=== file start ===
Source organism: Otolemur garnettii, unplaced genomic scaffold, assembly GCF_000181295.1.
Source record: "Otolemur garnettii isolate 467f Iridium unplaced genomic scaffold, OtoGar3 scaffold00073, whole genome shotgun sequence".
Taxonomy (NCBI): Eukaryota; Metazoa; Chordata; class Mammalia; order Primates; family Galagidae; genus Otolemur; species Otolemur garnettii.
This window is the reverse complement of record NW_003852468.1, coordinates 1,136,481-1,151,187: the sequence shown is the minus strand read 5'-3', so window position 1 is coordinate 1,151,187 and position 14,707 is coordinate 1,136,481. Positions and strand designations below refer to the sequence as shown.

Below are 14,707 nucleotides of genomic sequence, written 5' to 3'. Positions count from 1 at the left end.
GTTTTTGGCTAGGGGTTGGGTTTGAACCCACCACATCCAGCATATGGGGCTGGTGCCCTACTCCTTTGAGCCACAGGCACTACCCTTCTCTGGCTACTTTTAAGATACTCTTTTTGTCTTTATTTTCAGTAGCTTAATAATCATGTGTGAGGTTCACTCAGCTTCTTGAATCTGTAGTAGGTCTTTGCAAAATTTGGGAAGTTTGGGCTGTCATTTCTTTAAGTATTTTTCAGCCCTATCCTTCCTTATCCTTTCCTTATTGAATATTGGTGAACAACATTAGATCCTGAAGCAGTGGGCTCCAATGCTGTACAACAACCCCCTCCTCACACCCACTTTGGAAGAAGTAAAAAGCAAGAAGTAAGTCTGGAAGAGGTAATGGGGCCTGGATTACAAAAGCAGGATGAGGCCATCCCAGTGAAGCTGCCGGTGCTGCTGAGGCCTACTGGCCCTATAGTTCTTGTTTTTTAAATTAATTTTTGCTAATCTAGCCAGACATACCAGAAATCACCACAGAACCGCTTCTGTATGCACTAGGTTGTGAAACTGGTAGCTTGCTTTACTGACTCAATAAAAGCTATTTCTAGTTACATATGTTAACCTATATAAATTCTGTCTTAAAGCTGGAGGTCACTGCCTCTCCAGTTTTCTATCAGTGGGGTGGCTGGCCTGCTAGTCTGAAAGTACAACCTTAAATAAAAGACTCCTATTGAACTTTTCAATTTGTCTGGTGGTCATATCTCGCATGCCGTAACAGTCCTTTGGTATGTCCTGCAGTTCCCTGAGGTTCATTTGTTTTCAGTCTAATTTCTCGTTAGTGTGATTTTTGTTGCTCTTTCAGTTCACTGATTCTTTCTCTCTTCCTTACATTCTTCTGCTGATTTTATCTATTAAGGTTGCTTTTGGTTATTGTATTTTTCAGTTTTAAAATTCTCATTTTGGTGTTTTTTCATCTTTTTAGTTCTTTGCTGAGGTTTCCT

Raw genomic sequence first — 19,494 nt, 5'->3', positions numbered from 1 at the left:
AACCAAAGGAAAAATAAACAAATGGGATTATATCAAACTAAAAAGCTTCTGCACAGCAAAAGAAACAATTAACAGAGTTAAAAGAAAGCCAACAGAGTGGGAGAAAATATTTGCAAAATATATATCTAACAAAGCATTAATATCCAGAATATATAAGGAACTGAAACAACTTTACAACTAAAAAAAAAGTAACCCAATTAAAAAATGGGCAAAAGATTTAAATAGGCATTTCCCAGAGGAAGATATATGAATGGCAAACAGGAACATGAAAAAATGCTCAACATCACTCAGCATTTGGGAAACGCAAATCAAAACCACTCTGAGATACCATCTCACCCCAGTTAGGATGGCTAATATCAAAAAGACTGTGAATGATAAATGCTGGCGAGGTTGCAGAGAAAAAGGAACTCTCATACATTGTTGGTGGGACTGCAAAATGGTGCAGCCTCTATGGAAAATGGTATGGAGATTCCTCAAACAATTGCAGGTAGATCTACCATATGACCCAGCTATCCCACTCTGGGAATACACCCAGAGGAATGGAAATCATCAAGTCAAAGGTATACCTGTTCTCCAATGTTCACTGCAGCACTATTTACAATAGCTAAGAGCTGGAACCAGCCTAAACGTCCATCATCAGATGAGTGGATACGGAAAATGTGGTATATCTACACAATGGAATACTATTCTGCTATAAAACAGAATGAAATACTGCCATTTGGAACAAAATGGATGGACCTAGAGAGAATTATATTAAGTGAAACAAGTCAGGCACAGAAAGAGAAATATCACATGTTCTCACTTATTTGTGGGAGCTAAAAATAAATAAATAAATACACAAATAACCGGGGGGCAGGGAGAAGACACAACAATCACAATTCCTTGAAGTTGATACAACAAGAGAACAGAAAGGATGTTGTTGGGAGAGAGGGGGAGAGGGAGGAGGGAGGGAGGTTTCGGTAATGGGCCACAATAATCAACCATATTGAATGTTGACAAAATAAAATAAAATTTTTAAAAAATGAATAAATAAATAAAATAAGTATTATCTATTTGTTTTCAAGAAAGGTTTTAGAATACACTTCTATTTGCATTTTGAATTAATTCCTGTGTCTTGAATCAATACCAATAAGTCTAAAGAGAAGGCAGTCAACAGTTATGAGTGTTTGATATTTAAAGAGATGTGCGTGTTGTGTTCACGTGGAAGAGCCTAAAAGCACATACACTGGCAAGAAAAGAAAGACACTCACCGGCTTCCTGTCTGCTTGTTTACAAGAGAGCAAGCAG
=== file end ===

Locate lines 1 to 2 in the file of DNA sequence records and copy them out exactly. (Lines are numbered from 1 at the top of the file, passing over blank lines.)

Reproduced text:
Source organism: Otolemur garnettii, unplaced genomic scaffold, assembly GCF_000181295.1.
Source record: "Otolemur garnettii isolate 467f Iridium unplaced genomic scaffold, OtoGar3 scaffold00073, whole genome shotgun sequence".